Village president DiMaria has always bragged about his experience in “high finance”, whether it was when he traded on the Chicago Merchantile Exchange in the past or now in his current career as a mortgage broker. He certainly has provided an astronomical return on investment for those who made political contributions to him and his Action Party… for Morton Grove taxpayers…  not-so-much.

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Morton Grove Melodrama Part 6 – Aye, there’s the rub

Well, dear readers, when we left our story last time we were pondering some of the financial facts surrounding the Moretti family- restaurateurs and friends of mayor DiMaria- being given the opportunity to lease the property from the village for a ridiculously paltry sum for an extended period.  Morton Grovers will have yet another pizzaria to enjoy, but they might want to consider when they pay the check that they not only have paid for their pizza, but also for the land under the restaurant… the alleged contamination of that land… and who knows what else.

Today we ask the question; “Does the change in the massage parlor ordinance mean an announcement of exciting new businesses by the Mayor?”

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Morton Grove. because of it’s Home Rule status, can license the parlors and make them subject to spot inspection.  (Home Rule allows a municipality with more than 25,000 residents or one whose citizens have voted to become a Home Rule unit to do pretty much anything not forbidden by state law.)

According to The Morton Grove Champion,

Village board members voted unanimously at their Dec. 12, 2016 meeting to adopt the new regulations which officials said are intended to give the village better oversight of massage therapy establishments.

(The main thrust of these new regulations increases the fee for a license to provide revenue for the village)

“The regulation of massage establishments is a matter of growing importance to public health safety and the welfare of residents,” said Trustee Bill Grear. “And is intended to prevent the spread of diseases through unsanitary practices and…abate nuisances and unlawful activity.”

Village administrator Ralph Czerwinski said there are currently four massage therapy establishments in the village and that another application is pending. He explained that none of the current ones are suspected of anything inappropriate, but the village just wants to proactively have measures in place.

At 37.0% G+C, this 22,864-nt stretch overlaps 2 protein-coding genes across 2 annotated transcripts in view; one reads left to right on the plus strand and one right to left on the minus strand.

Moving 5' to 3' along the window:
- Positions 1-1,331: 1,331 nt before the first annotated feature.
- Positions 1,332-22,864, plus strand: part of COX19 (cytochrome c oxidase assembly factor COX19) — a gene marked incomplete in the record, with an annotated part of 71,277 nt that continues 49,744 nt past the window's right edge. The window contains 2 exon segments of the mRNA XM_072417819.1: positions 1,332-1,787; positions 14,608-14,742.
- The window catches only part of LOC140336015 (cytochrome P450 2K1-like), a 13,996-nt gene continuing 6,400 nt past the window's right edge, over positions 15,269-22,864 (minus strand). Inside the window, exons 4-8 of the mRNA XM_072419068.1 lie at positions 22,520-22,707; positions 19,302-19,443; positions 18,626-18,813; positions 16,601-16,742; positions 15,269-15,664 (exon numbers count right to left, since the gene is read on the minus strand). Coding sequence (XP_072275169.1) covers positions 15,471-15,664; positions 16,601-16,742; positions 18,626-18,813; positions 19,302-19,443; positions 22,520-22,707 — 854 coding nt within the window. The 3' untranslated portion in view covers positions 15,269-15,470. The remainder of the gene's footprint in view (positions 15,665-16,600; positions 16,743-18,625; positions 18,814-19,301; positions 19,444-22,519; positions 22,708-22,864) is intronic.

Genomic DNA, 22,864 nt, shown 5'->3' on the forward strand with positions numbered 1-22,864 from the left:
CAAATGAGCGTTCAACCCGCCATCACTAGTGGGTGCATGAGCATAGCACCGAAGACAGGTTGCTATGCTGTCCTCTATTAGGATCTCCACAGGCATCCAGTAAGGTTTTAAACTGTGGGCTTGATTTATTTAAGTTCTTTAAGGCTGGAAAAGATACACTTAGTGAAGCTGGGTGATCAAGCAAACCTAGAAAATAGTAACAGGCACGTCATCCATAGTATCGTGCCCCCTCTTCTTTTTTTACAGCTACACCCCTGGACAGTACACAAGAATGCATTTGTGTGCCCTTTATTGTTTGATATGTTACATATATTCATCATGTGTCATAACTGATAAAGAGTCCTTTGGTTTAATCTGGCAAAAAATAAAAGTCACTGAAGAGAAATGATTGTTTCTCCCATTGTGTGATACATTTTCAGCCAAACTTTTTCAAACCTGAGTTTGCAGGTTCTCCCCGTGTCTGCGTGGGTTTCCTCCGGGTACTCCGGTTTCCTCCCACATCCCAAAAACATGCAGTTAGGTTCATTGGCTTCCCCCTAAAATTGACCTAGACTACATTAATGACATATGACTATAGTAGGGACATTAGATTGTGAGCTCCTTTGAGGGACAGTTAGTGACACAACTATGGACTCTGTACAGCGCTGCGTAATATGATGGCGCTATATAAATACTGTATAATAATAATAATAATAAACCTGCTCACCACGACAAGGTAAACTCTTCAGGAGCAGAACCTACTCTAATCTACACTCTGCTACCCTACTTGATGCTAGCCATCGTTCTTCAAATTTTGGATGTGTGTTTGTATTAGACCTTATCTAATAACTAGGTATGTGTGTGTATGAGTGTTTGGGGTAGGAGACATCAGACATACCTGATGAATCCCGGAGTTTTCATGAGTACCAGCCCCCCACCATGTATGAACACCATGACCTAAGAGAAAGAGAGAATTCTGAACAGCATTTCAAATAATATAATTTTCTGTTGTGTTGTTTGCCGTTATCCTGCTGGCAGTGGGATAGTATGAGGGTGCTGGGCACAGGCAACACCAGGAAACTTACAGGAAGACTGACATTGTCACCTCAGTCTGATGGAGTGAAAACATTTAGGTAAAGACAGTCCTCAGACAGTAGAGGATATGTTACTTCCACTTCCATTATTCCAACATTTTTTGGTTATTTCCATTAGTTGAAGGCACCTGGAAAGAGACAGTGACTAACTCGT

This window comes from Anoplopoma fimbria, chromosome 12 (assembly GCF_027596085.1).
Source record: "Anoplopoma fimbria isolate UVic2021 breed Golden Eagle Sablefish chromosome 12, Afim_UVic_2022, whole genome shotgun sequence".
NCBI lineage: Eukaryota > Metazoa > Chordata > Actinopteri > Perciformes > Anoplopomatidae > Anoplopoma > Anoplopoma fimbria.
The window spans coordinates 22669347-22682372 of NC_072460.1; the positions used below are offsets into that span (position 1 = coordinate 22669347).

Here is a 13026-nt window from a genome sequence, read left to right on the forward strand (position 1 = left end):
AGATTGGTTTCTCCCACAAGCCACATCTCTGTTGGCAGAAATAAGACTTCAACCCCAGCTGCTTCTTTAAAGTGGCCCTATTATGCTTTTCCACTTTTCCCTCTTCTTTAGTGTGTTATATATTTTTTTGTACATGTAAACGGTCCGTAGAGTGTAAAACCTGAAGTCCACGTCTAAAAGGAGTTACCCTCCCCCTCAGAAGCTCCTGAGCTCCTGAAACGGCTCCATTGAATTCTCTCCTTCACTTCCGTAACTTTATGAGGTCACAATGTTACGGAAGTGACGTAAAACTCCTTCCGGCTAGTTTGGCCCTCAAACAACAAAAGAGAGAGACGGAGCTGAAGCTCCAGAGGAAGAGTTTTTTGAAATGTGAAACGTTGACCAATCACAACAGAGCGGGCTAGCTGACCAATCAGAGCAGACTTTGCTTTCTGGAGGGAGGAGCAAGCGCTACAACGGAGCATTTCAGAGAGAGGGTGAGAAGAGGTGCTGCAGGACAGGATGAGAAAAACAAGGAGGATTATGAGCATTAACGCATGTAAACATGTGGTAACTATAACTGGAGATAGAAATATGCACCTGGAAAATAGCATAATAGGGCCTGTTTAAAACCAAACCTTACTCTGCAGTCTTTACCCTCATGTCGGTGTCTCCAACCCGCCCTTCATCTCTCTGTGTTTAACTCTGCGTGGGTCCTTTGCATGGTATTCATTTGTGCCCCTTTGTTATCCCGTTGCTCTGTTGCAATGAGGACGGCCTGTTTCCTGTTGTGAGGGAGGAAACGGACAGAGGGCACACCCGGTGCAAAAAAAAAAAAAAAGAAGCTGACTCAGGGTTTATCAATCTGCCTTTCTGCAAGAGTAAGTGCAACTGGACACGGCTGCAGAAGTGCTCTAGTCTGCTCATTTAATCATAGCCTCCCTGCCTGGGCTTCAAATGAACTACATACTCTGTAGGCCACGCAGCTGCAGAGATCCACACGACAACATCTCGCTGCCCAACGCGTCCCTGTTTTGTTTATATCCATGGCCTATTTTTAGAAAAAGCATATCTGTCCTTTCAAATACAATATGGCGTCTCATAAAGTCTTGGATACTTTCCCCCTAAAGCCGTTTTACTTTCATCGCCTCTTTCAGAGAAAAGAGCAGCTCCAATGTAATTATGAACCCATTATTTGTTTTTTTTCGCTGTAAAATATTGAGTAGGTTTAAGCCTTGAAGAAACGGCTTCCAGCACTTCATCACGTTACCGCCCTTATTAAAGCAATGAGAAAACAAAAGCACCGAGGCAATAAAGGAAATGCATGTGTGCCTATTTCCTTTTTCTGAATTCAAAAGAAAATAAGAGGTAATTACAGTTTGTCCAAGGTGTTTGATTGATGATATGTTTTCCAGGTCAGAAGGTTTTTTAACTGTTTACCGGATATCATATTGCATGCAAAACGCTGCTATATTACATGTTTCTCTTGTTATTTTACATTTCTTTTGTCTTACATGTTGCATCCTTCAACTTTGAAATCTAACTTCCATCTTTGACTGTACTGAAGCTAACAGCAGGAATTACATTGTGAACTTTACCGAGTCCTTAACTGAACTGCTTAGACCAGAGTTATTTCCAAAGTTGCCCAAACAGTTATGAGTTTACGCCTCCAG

“There should be rules because it protects the community and provides a healthy and appropriate environment,” Czerwinski said.

He said Morton Grove started partnering with Glenview earlier this year to have Glenview health inspectors inspect Morton Grove food and restaurant facilities and said the same practice will be extended to massage therapy establishments. So on top of everything else, Morton Grove taxpayers are paying Glenview for inspection services. Where is the oversight by the Morton Grove administration?

Here’s a thought, why doesn’t Morton Grove require the licenses of the massage therapists to be posted (state law, already),  add the requirement that photos with names, addresses and phone numbers of the therapists would have to be posted as well…  as well as, photos, names, addresses and phone numbers of supervisors.

You might wonder why this would even be an issue until you look back over the past few years and find that there have been a number of prostitution arrests associated with massage establishments in the Northwest suburbs of Chicago.

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A few years ago, prior to the current administration, Morton Grove was winning national acclaim for being a great place to raise a family. Since then, we have seen an explosive increase in liquor licenses and gambling establishments with little, if any benefit for the quality of life for Morton Grovers.

Village officials claim that there is no suspicion of anything inappropriate, yet a website called RUB MAPS
whose motto is “Where Fantasy Meets Realty”, where people literally suggest who to request & other “personal services” info on all kinds of massage parlors, lists three “questionable establishments, one on Waukegan and two on Dempster… one of which  on Dempster  was shut down by the Morton Grove Police.

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The frightening thing is that these establishments could be involved in human trafficking, meaning under aged women or women from foreign countries could be brought into Morton Grove and once here, forced to work in these places. It wouldn’t be surprising if drugs are involved in some. The working gals could be drugged up and become addicted, resulting in a dependency and vicious circle. There is also the possibility of gang activity and drug trafficking. All sorts of bad stuff is possible.